A more likely path is ethanol in today's internal combustion engines, followed by better hybrid technology to make hybrids more broadly acceptable, to increasing the amount of battery storage on cars to make them more "plug-in" capable and over time to reduce the size of the ethanol driven internal combustion engine, thereby reducing the amount of liquid fuel we need for our automobiles.
Okay, let's go over this one point at a time:
- Ethanol in today's engines means going E-10, "gasohol". That takes us up to about 14 billion gallons/year of EtOH, replacing perhaps 10 billion gallons/year of gasoline.
- Then you promote better hybrid technology. This is orthogonal to fuel supply, but even the gas-only HEV's reduce fuel consumption and CO2 emissions far more than current flex-fuel vehicles do (and they start from a lower base).
- Last, you suggest going plug-in as the evolutionary path to pure electric vehicles. This would also obsolete the entire 200-billion-gallon-per-year ethanol infrastructure you talk about, the beginnings of which you happen to be invested in.
Then there's the matter of carbon emissions. There is no practical way to capture carbon from a vehicle, so anything which comes out of a pump is almost certain to wind up in the atmosphere. Hybrids slash carbon emissions by about a third right off the bat, and by far greater amounts if they become plug-ins charged by wind, nuclear or sequestered anything. On top of this, there are some short-term considerations and some long-term considerations:
- The field-to-wheels efficiency of ethanol in FFV's is currently about 7.5%. Biomass-fired stationary plants should be able to get at least 50% field-to-grid, with PHEV field-to-wheels efficiency of at least 30%, perhaps 40%.
- This both stretches biomass several times as far as any ethanol scheme, and it provides biomass backup for the grid.
- A stationary bio-fuel plant could sequester its carbon and become carbon-negative.
And the energy ratio of electricity is far worse than that of corn ethanol.That statement is, to put it bluntly, false. The field-to-wheels energy ratio of cellulosic ethanol is under 10%. Burning biomass in a conventional powerplant at 33%, with a transmission and use efficiency of 60%, yields 20% - at least twice as good. Burn the biomass in a gasifying combined-cycle system at 50% efficiency, and the throughput goes to 30% - more than three times as good as ethanol.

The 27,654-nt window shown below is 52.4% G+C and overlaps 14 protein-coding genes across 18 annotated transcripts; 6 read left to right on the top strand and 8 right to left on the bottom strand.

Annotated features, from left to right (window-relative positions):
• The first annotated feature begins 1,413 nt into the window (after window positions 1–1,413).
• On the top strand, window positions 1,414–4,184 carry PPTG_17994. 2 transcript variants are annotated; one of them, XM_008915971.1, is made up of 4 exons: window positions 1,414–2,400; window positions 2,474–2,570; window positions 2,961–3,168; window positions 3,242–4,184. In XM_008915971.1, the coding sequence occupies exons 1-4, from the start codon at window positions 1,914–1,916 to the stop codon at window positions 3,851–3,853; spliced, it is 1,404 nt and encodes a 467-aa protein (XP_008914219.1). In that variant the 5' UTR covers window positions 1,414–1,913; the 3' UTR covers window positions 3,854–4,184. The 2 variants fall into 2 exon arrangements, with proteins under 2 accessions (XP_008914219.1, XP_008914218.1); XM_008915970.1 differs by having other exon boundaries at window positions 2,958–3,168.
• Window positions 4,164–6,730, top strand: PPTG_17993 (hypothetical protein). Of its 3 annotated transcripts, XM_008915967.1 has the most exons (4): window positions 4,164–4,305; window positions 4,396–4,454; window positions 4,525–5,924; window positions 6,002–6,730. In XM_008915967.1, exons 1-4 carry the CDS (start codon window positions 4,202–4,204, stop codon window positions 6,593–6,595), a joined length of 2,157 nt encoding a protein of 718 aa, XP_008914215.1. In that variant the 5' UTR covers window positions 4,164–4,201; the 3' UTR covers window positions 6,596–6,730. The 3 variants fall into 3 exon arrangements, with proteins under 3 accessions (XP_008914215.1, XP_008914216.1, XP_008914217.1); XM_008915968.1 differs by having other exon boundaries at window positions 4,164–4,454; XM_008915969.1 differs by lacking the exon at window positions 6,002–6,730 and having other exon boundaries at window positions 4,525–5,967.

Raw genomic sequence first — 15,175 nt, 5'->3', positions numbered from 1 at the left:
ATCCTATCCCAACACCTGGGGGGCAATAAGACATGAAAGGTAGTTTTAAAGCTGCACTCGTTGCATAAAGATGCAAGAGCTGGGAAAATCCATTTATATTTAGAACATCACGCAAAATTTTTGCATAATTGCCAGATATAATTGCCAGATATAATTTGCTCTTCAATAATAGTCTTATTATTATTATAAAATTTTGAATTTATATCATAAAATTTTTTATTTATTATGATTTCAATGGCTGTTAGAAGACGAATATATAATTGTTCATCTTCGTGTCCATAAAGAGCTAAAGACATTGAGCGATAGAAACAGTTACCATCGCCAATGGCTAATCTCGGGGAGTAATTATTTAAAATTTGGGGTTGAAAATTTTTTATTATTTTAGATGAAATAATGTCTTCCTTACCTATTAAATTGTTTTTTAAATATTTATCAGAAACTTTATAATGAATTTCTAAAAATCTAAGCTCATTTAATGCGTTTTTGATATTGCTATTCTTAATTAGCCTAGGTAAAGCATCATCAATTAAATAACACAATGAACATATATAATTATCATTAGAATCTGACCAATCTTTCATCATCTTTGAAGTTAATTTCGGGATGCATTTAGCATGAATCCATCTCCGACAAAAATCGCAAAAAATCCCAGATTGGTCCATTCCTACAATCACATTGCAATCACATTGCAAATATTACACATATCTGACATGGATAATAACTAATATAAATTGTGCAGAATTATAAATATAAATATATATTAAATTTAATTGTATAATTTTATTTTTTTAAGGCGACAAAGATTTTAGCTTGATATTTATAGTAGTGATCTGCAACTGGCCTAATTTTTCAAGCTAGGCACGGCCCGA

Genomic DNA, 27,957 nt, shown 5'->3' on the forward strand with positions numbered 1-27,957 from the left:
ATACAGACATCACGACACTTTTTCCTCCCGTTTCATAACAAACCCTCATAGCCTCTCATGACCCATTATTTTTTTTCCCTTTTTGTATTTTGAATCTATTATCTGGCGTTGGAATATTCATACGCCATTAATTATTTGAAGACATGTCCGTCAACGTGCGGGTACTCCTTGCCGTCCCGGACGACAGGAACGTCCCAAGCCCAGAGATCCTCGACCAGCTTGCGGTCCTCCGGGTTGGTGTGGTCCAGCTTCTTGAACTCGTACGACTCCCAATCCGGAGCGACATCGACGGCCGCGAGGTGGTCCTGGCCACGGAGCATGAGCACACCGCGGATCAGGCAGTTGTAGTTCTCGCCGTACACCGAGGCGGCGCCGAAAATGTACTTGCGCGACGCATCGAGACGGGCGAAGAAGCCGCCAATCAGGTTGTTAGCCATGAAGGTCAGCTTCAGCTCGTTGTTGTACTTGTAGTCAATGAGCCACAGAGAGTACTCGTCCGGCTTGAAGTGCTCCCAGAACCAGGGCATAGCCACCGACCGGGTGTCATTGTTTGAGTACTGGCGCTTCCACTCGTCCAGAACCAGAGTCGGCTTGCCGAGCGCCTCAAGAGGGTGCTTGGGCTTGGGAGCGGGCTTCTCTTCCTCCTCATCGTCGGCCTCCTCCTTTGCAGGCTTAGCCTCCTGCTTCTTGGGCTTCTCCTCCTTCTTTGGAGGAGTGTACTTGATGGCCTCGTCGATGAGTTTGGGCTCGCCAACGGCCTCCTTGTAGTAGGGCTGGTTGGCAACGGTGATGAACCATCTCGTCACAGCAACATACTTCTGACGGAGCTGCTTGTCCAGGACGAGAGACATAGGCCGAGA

You have access to the best experts on the planet. You also have access to the best spin-meisters. When you say things like the above, guess which ones we think are writing your scripts?
any liquid fuel that has a shot at replacing our gasoline needs has to scale up to 2,000-3,000 gallons per acre.Which not even cellulosic ethanol from Miscanthus can do; 14 tons put through Iogen's process at 87 gallons/ton gives you only 1220 gallons/acre. But that's inside-the-box thinking.
If you re-phrase the demand in vehicle-miles per acre, you are talking 40,000 to 60,000 vehicle-miles/acre/year (assuming 20 miles/gallon of EtOH). Using PHEV's consuming even 300 watt-hours per mile (the Prius+ uses ~250 at the plug) you need 12 to 18 MWH/acre/year. Burning 14 dry tons of Miscanthus at 16 GJ/ton yields 224 GJ of heat, or about 62 MWH; efficiency as low as 20% will get you there, and we can probably get 40%.
On top of that, the plug-in car will run on nuclear or wind and allow the crop to be saved for later, or even sequestered. The flex-fuel vehicle's supply chain is dumping carbon into the atmosphere before anything gets to a pump.
You may really have your heart in the right place, Mr. Khosla... but if that's the case, I believe it's proof that you have not really thought this thing all the way through.